Walt Whitman: Poems
Emerson and Whitman: Nature as a Divine Teacher College
For Emerson and Whitman, nature is more than just the trees that line the street, or even the flowers that rest beautifully within the vase. Both men find such a deeper harmony and value within nature, in a way that is very relevant to the transcendental theories each of them express. In Ralph Waldo Emerson’s, “Nature” and “Self-Reliance” and Walt Whitman’s, “Song of Myself” nature can even be considered in a spiritual light. Both men understand nature as a teacher who, when understood through the right perspective, can illuminate the divine order of life and qualities of the individual self.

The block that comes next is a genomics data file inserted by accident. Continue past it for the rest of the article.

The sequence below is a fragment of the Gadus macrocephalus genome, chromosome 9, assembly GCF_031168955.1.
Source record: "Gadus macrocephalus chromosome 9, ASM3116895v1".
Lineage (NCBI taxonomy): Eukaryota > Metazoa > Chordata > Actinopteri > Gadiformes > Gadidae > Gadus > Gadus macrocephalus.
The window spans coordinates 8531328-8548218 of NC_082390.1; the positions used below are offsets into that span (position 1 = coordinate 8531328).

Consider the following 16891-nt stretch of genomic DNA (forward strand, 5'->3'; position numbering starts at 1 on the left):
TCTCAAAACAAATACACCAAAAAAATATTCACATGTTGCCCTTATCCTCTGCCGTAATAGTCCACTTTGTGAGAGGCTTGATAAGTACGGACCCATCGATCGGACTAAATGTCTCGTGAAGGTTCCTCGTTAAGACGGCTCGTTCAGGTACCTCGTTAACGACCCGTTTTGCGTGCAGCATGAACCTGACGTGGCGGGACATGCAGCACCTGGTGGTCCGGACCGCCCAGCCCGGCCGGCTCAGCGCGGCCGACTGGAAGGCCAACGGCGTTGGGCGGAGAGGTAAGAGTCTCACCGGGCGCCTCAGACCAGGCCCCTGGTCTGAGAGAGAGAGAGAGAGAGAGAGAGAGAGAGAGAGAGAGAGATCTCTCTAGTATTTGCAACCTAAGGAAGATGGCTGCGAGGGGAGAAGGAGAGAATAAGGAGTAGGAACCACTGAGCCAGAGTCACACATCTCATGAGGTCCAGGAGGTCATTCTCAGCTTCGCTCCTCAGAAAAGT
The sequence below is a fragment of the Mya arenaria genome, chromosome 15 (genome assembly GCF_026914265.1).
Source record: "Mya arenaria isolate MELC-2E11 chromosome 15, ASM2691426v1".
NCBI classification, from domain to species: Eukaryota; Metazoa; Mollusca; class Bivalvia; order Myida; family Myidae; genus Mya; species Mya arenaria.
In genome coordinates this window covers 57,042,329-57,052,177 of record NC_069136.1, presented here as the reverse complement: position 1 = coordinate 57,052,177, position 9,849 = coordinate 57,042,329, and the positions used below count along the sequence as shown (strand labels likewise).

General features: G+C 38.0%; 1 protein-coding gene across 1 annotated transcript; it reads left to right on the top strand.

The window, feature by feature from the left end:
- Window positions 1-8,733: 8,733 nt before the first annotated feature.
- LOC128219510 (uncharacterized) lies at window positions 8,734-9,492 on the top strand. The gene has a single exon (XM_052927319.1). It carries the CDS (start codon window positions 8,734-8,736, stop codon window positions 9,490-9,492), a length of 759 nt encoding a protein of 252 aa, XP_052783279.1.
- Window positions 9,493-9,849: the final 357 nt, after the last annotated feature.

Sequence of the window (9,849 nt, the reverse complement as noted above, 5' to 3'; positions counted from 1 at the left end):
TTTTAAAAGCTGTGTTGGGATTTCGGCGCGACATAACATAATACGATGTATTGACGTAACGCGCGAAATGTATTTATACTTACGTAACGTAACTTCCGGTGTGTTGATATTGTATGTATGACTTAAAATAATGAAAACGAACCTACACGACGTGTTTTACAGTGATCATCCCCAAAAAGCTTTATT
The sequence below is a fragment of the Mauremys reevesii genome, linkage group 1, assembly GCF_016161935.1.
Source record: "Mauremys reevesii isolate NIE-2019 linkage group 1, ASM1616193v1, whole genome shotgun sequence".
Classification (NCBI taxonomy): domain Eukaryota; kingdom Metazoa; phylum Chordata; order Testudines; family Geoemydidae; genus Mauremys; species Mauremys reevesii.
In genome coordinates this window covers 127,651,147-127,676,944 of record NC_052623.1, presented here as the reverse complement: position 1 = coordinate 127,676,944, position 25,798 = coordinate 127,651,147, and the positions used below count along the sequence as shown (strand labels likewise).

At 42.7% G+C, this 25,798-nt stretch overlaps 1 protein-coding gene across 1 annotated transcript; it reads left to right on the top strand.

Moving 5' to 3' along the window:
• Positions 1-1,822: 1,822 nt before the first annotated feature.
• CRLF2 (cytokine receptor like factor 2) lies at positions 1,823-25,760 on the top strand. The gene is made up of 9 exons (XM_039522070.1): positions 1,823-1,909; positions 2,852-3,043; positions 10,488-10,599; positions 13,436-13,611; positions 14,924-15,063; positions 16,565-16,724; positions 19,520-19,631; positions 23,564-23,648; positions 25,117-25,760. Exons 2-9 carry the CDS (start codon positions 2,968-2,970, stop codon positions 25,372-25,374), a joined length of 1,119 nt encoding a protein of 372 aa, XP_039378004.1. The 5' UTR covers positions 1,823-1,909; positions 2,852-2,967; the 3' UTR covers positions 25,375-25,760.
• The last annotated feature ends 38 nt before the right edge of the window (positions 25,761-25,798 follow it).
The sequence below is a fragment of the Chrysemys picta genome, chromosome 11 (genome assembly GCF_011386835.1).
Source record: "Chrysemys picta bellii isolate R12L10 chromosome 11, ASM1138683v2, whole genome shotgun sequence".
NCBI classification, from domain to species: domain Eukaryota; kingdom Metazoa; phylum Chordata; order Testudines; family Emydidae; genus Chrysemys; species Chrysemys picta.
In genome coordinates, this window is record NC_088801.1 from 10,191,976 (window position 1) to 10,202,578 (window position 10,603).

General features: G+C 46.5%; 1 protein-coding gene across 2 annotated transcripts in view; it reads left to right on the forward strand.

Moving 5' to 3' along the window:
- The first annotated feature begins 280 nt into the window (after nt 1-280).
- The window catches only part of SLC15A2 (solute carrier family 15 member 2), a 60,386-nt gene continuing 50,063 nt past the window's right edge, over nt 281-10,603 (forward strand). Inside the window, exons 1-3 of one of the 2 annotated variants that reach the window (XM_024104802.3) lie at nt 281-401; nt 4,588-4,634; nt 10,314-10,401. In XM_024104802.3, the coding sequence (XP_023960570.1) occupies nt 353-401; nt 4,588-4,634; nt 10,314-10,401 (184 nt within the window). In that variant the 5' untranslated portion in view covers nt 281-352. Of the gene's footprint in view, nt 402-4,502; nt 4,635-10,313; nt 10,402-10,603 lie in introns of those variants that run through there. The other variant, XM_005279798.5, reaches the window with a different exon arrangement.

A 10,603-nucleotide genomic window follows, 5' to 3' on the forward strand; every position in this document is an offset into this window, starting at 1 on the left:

Emerson finds an essential knowledge in nature; in many ways nature is a tool to truly understand life: “All Science has one aim, namely, to find a theory of nature” (215). Emerson is suggesting here that nature holds an ultimate truth. He explains, “We have theories of races and of function, but scarcely yet a remote approximation to an idea of creation” (215). With all the things that science has been able to explain, we still do not have an explanation for the essence of the creation of life. Nature is the ultimate example of life itself and to learn from nature one can unlock the truth about life’s great questions. Emerson understands...
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